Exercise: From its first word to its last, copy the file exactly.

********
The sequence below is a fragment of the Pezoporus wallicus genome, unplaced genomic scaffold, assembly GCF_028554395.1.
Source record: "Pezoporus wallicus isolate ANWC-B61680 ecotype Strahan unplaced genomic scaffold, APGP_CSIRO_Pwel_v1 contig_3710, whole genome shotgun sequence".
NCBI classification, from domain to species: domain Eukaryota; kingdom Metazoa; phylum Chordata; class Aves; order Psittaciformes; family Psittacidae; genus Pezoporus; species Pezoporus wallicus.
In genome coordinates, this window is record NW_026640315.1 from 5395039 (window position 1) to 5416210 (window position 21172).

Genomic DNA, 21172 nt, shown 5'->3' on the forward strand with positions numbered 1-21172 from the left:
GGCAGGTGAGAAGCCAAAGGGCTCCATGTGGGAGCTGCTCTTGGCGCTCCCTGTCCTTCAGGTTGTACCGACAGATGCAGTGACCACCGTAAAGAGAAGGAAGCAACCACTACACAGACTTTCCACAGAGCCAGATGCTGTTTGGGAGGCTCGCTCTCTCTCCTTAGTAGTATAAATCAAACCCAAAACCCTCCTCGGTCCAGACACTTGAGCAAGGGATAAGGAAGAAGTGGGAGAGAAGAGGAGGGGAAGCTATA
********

The sequence below is a fragment of the Pezoporus wallicus genome, unplaced genomic scaffold, assembly GCF_028554395.1.
Source record: "Pezoporus wallicus isolate ANWC-B61680 ecotype Strahan unplaced genomic scaffold, APGP_CSIRO_Pwel_v1 contig_3710, whole genome shotgun sequence".
NCBI classification, from domain to species: domain Eukaryota; kingdom Metazoa; phylum Chordata; class Aves; order Psittaciformes; family Psittacidae; genus Pezoporus; species Pezoporus wallicus.
In genome coordinates, this window is record NW_026640315.1 from 5395039 (window position 1) to 5416210 (window position 21172).

Genomic DNA, 21172 nt, shown 5'->3' on the forward strand with positions numbered 1-21172 from the left:
GGCAGGTGAGAAGCCAAAGGGCTCCATGTGGGAGCTGCTCTTGGCGCTCCCTGTCCTTCAGGTTGTACCGACAGATGCAGTGACCACCGTAAAGAGAAGGAAGCAACCACTACACAGACTTTCCACAGAGCCAGATGCTGTTTGGGAGGCTCGCTCTCTCTCCTTAGTAGTATAAATCAAACCCAAAACCCTCCTCGGTCCAGACACTTGAGCAAGGGATAAGGAAGAAGTGGGAGAGAAGAGGAGGGGAAGCTATA